A Mölna Elegy
In his introductory notes to A Mölna Elegy, Ekelöf stated that the poem is concerned with “the relativity of the experience of time”; he hoped, he said, to capture a “traverse section of time, instead of a section lengthwise.” In his attempt to analyze “the mood of a certain moment,” Ekelöf revealed the complexity of consciousness. The life moment in A Mölna Elegy is a moment of mystical insight, with “time running wild” in the consciousness of the persona. The “I” comprises many personalities and undergoes many transformations as the present, past, and future are experienced as independent layers of consciousness. The life of the past—in the memory of the persona’s relatives, for example—exists in the present, in the persona’s consciousness, as well as in the lives of the dead. Any given moment, then, comprises images from a number of centuries and from various cultures and beliefs—from the past as well as the present. Demarcations of time and space are dissolved, borders between life and death eliminated. All existence is a unity: The reality “beyond” is all of it at once.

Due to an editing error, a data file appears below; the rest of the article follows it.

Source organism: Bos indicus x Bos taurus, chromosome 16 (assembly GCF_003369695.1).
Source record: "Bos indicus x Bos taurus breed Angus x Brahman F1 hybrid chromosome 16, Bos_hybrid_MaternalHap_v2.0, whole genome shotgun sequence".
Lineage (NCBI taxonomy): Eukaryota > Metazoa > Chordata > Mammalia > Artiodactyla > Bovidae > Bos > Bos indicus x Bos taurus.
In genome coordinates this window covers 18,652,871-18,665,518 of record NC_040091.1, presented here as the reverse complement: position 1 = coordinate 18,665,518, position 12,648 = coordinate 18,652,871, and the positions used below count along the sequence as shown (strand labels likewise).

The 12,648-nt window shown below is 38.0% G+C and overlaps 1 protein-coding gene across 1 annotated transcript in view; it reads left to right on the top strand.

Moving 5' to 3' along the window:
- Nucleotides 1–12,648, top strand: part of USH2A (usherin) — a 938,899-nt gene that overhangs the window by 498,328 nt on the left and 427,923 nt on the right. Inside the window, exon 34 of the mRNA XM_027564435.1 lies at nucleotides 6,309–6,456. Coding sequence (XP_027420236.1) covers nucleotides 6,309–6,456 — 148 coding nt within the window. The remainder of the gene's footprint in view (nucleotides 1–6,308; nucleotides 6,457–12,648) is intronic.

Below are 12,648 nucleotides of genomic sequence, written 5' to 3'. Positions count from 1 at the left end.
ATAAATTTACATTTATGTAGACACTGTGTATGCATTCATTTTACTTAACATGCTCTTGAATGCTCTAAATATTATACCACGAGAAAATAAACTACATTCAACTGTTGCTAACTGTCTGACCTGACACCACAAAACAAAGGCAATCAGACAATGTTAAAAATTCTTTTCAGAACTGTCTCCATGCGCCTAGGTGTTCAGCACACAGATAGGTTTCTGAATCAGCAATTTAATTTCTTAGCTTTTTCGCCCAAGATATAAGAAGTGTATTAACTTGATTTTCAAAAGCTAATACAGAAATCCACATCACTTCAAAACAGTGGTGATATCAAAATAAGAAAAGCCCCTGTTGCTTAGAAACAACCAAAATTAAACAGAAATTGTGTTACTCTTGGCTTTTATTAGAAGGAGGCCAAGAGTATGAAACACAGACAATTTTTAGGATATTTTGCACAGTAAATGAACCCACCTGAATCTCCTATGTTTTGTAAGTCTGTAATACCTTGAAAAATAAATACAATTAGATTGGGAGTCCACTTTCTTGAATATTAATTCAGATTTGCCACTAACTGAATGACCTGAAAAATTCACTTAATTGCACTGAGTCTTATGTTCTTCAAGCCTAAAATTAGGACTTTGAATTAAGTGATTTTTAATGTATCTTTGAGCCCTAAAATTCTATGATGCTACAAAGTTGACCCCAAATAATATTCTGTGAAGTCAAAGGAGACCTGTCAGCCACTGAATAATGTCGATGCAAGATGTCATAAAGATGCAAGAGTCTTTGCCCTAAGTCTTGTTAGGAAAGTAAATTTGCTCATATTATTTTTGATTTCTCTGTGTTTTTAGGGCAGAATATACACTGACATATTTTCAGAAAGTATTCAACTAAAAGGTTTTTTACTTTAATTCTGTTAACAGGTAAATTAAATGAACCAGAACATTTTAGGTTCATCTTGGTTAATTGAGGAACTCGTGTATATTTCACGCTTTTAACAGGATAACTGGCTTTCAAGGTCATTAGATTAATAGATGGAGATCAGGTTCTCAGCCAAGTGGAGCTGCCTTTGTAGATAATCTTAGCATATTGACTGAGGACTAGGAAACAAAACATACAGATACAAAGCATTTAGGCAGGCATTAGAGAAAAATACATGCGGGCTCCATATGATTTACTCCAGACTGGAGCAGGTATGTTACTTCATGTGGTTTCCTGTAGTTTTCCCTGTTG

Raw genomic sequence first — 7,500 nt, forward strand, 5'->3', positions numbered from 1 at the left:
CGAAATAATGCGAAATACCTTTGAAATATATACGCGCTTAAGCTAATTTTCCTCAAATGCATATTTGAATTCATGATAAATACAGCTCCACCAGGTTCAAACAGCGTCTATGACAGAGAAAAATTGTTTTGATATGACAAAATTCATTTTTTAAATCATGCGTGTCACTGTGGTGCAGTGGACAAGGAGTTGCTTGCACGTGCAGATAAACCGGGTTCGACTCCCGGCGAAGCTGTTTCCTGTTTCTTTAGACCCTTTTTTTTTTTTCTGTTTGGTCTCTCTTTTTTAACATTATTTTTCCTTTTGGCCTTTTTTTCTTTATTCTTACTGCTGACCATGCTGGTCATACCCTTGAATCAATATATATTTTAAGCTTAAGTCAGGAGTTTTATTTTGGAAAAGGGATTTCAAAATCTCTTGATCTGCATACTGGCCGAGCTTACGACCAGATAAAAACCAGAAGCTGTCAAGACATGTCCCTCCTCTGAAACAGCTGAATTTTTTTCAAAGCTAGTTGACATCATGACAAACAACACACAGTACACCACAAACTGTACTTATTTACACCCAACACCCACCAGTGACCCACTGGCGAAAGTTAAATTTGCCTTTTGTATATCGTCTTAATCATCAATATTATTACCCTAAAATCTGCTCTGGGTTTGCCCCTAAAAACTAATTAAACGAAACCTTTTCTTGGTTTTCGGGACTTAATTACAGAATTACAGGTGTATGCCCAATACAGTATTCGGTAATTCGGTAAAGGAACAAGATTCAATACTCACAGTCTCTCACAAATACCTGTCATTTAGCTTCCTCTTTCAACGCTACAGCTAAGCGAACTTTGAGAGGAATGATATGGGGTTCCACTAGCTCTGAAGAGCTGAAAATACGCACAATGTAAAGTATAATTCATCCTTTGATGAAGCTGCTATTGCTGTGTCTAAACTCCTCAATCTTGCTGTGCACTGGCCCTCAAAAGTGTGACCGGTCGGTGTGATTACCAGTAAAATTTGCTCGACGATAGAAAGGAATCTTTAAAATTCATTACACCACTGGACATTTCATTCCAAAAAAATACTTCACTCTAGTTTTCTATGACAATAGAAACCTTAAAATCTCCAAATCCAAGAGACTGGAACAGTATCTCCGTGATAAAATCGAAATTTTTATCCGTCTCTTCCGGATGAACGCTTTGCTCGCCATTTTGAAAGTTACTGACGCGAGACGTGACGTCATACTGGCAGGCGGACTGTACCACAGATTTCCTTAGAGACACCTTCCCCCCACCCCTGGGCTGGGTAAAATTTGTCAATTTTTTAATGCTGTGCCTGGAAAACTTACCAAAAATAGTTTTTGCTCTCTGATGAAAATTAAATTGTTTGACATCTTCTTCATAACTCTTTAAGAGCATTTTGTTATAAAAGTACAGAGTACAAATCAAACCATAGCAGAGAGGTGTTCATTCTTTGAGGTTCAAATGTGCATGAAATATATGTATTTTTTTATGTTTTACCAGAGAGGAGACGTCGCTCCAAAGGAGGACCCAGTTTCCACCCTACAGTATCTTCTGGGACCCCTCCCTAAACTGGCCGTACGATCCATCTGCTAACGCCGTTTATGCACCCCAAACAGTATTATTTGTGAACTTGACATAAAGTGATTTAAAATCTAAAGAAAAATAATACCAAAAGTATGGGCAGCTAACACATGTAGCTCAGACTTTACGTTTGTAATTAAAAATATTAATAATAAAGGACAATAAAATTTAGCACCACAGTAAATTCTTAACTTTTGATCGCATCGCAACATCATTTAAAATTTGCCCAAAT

“I am of the opinion,” Ekelöf once wrote, “that man carries humanity within himself, not only his father’s and mother’s inheritance but also his cousin’s, his second cousins’, and further, the animals’, plants’, and stones’ inheritance.” As Leif Sjöberg has so convincingly documented, the many “inheritances” which constitute the moment expressed in A Mölna Elegy are held together by the “I” of the...